Yet as screenshots of old blog posts and a photo of her wearing a rude T-shirt made the rounds on social media, alternative pictures emerged of Lyubimova as a self-described "liberal-minded Orthodox" believer who brought financial transparency and some openness to the conservative ministry's Cinematography Department, which she headed from January 2018.


In another from 2008 she admits to her disdain for certain arts, specifically opera, ballet, classical music, theater, and museums.

“A friend called with an invite to go to a classical music concert with a child. And I realized that I just couldn't force myself," she wrote. "I began to seriously think about this. I unexpectedly discovered that I’m not a damned cultured person."


5. 'Declaration of war': Polish row over judicial independence escalates

A confrontation between the Polish government and senior judges has escalated dramatically, prompting an anguished response in Brussels, after the country’s supreme court and parliament issued conflicting rulings on the legality of judicial reforms.

The rival rulings, which concern attempts by the governing Law and Justice party (PiS) to assume direct control over the judiciary, have thrown the country’s legal order into chaos, with judges now liable for prosecution for complying with rulings issued by their own supreme court.

PiS, a rightwing populist party, has spent more than four years trying to take control of the country’s system of courts and public prosecution, eroding the independence of most branches of the judicial system. “This is an extreme escalation by the Polish government,” said Marcin Matczak, a professor of law at the University of Warsaw. “It has run out of arguments so it is resorting to brute force.”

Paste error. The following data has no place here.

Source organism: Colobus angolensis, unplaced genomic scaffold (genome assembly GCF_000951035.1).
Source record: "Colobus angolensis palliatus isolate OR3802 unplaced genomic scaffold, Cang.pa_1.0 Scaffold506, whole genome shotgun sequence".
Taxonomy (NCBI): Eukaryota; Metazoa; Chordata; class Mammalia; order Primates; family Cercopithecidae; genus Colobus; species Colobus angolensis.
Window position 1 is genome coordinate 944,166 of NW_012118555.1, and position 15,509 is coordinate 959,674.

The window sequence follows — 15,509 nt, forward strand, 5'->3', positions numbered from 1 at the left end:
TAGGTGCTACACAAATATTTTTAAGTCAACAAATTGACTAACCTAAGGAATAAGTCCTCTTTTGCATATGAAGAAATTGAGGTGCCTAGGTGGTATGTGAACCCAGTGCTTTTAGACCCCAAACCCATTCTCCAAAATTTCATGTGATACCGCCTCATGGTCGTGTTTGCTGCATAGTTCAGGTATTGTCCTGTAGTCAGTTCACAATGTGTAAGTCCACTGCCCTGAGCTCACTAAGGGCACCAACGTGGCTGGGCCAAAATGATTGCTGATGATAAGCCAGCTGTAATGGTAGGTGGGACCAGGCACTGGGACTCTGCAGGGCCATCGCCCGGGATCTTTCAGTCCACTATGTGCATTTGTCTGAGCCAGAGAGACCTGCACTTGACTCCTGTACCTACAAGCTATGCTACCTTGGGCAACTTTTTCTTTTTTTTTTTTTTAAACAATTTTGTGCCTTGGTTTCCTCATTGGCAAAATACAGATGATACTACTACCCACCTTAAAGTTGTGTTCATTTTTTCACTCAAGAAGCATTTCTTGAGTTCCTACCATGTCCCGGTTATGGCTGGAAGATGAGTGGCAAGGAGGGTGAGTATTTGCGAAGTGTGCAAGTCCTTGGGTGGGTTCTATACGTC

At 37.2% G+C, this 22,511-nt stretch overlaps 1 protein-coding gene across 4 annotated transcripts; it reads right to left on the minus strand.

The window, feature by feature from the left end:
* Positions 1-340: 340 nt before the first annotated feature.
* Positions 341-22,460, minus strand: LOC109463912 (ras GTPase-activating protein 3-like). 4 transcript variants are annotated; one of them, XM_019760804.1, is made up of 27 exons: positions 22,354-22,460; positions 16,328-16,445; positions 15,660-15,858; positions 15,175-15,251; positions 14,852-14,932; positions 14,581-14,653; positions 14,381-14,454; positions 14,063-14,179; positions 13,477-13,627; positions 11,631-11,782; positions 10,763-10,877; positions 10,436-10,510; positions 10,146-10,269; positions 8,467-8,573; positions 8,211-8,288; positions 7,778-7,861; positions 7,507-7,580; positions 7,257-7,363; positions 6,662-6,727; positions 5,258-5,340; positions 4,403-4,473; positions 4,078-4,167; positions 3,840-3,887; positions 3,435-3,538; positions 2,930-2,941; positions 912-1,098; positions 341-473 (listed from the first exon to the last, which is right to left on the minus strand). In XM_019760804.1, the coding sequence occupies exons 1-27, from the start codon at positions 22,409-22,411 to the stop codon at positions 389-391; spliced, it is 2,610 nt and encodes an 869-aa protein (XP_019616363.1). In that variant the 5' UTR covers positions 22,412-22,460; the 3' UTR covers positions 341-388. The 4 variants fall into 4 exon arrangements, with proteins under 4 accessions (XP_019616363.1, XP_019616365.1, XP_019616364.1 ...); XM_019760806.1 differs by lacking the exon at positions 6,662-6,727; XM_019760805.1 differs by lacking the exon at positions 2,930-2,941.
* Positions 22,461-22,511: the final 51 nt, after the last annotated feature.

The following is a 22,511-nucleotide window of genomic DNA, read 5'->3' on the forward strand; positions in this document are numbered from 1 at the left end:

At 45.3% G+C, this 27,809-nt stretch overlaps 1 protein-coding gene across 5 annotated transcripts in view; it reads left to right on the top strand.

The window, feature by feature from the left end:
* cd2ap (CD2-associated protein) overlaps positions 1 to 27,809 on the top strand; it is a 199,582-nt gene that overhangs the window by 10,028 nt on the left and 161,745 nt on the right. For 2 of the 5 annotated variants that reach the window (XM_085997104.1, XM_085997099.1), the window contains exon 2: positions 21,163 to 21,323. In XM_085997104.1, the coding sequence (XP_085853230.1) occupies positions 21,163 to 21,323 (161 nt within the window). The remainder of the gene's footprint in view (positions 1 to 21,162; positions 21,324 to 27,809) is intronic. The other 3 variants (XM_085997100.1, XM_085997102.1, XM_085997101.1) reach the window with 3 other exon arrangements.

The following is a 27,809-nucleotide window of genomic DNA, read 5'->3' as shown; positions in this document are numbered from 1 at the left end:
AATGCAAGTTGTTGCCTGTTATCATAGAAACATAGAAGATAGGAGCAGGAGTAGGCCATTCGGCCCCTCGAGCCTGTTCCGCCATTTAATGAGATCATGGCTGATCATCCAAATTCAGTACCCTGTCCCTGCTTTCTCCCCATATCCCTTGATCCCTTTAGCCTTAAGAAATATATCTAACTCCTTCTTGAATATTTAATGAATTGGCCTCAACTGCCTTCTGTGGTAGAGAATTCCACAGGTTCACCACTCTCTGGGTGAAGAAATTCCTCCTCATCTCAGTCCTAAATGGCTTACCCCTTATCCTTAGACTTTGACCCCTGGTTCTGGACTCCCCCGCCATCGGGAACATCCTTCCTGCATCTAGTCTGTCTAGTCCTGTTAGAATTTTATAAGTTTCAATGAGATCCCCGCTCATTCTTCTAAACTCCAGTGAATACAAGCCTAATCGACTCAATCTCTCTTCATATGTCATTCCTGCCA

The deepening crisis will fuel tensions between Poland and European institutions including the European commission and the European court of justice. In November, the ECJ ruled that it was for the Polish supreme court to decide the dispute, meaning that the Polish parliament has now in effect rebuked not only Poland’s top court but the EU’s top court as well.


Cat Lovers Get Surprised By A Box Of Kittens

Russian Stand-Up Comedian Who Joked About Church, Putin Flees Country

Russian stand-up comedian Aleksandr Dolgopolov has fled Russia fearing for his safety after learning police had started investigating videos taken at his performances in different clubs.

Dolgopolov’s lawyer Leonid Solovyov and his concert director Armen Gandilyan confirmed with Current Time on January 23 that the comedian had decided to leave his homeland, though they did not say where.

Police officials in Moscow said a day earlier that Dolgopolov's performances caught the eye of law enforcement after an unidentified resident of the city of Orekhovo-Zuyevo near Moscow had filed a complaint against the comedian, accusing him of "insulting the feelings of believers" in God. No details were given on what exactly in Dolgopolov’s act offended the man.